@hoosierdad: Again, I generally agree with most of what you say except the last sentence. If the majority of Reds players are young, good and cheap they won’t be challenging for titles very often. They would have to be young, cheap and very good. Reds fans will have to go back to being used to very episodic title challenges with mostly years and years of being also rans. It is a mathematical equation with the Reds mostly on the minus side. Until there is an awakened and angry majority of small market fans that is just the sad reality. Rearranging the deck chair on the Titanic does not make it float.

  30. hoosierdad

    I don’t envy the Yankees or Phillies or other teams that can spend the big bucks. It is what it is. They are large market teams with expensive luxury boxes, lucrative TV revenue, and enough fans in a 20 mile radius to easily fill all their expensive seats. What would be better than to beat those teams with a bunch of young, hungry guys and half the total payroll?

    I don’t demand my team win the series every year or even a pennant. What I DO demand is that management work just hard as the players on the field to do their very best. At the end of the season, if management has put a product on the field that did their very best and never gave up, this fan will be pleased and proud to have attended their games.

  31. MikeC

    “At the end of the season, if management has put a product on the field that did their very best and never gave up, this fan will be pleased and proud to have attended their games.”

    Not me. I may enjoy attending some games, but I want another series title. Your description sounds like a recipe for mediocrity. There has been more than emough years of mediocre or worse performance by the Reds. The excitement is in competing for the playoffs and the reward is in winning them.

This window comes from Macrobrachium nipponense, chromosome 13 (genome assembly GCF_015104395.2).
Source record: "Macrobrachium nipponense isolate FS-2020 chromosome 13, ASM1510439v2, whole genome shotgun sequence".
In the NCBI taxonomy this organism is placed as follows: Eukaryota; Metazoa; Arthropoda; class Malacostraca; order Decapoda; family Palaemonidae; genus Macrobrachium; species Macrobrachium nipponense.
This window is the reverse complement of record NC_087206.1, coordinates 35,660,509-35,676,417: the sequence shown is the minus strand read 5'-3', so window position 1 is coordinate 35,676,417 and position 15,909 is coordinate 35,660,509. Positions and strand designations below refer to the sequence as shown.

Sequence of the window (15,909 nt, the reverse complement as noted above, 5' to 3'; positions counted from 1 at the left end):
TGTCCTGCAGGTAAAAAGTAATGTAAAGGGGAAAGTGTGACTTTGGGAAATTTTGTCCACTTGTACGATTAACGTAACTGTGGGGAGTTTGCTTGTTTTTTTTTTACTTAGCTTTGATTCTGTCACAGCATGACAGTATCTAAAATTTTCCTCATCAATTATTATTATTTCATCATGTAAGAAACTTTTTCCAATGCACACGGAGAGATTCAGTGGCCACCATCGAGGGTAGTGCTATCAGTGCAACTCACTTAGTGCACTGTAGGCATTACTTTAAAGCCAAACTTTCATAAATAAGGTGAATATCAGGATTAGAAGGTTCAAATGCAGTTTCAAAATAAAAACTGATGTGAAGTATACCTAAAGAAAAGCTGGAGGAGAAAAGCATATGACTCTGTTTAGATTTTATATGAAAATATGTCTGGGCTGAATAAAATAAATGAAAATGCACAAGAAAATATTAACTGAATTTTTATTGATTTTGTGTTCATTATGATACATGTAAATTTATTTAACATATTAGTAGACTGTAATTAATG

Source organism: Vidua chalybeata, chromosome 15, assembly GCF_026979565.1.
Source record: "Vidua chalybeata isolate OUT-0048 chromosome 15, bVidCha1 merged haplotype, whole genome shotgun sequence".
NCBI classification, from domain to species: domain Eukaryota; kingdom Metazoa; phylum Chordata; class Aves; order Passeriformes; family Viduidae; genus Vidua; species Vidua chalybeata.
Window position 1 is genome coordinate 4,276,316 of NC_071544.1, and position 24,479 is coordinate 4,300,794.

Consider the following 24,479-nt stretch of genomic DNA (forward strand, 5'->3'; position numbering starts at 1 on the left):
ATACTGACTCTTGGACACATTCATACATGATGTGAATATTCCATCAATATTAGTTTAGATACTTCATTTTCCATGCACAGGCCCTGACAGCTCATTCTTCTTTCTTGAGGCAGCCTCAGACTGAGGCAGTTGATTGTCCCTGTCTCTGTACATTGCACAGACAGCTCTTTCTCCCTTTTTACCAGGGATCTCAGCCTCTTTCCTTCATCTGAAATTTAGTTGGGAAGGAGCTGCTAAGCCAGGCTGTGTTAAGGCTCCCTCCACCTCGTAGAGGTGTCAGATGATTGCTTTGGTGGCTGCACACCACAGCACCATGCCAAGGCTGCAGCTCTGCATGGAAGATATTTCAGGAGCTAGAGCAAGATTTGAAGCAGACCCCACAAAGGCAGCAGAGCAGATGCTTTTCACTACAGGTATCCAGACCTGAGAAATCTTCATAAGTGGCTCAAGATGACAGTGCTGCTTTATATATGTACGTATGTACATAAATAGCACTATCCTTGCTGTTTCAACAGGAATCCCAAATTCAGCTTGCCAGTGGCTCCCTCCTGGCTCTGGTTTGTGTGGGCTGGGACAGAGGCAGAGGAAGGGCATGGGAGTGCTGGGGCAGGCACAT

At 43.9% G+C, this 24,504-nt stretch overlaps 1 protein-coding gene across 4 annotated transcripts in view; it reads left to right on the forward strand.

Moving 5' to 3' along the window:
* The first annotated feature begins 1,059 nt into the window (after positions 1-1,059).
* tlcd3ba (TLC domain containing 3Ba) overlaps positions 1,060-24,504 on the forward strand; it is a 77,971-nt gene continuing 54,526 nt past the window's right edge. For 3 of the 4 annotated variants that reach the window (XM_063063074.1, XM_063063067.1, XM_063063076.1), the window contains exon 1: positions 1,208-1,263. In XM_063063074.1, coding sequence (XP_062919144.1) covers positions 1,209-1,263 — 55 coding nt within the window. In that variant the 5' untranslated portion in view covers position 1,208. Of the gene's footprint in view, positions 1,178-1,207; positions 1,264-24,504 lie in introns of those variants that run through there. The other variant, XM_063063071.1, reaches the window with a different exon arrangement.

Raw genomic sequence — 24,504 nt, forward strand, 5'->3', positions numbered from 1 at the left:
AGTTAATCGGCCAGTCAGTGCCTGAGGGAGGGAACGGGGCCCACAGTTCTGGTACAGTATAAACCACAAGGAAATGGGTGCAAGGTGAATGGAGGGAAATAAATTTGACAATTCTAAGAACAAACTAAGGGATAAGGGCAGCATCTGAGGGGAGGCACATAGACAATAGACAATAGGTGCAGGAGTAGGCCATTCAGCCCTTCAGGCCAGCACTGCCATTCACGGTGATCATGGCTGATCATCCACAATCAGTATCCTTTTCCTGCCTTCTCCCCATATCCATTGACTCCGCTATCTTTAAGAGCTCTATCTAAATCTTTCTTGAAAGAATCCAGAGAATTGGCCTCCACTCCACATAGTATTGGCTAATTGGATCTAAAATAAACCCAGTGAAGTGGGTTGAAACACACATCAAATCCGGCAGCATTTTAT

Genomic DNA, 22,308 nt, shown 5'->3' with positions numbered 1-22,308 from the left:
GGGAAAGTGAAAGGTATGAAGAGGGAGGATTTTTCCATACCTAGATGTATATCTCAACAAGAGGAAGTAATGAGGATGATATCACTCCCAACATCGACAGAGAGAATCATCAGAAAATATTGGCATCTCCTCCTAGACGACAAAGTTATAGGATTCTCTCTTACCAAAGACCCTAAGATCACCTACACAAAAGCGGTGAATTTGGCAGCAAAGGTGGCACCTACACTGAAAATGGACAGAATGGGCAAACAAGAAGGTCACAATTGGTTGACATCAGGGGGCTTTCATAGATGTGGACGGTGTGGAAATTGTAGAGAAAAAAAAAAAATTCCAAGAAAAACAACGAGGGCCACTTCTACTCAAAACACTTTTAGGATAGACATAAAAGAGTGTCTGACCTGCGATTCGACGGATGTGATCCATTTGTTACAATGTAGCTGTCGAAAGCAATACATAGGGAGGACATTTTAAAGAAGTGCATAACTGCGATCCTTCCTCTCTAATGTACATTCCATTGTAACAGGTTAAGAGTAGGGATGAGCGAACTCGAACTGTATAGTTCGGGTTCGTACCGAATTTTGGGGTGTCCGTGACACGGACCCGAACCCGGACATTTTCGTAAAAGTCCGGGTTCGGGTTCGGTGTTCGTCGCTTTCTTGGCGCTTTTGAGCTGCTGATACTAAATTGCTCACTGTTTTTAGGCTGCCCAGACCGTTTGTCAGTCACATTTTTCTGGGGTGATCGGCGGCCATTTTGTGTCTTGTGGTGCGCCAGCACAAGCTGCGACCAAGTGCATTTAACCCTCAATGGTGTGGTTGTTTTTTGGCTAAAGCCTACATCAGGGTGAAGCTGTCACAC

It’s like Yoda said, “There is no try. There is only do or do not.”

  32. hoosierdad

    @MikeC: You can never guarantee a championship. There are always injuries or unexplained poor performances or just plain bad luck. One year 90 wins might win the division and the next 90 might not get you a wild card berth. I’ve followed the REDS since the late 1960’s. I’ve seen players that couldn’t seem to care less whether the team won or lost as long as their stats looked good. Give me a team that plays smart and plays hard and I’ll take my chances with how they do. It’s like Peter Edward Rose used to say, “If you hit the ball hard and your opponent makes a great play to rob you of a hit, tip your hat to him and go get ’em next time.”

  33. MikeC


    I too have been a long time fan of the Reds, since 1963, and lived through a lot of ups and downs. Of course a championship cannot be guaranteed. But, if you are ever going to win one, it has to be the goal. Trying to stay “competitive”, which is what I am interpretting your earlier comment as saying, is a sure fire guarantee that you will not win.

  34. hoosierdad

    @MikeC:To be the best should always be a team goal. That means sometimes giving yourself up for the team’s good. Making sure you put the ball in play with less than 2 outs and a runner at third. You must play with all your heart, brains, and guts. I didn’t see that this year, not several years. This team can’t pay $12M for a closer. This team can’t tie up nearly $47M of it’s payroll in 5 players. It just won’t work. It gives NO leeway for a player getting hurt, having a bad year, or just plain getting old or wearing out. The 5 this year were BP, SR, BA, FC, and JV. I would say only 2 of the 5 were worth those dollars this season.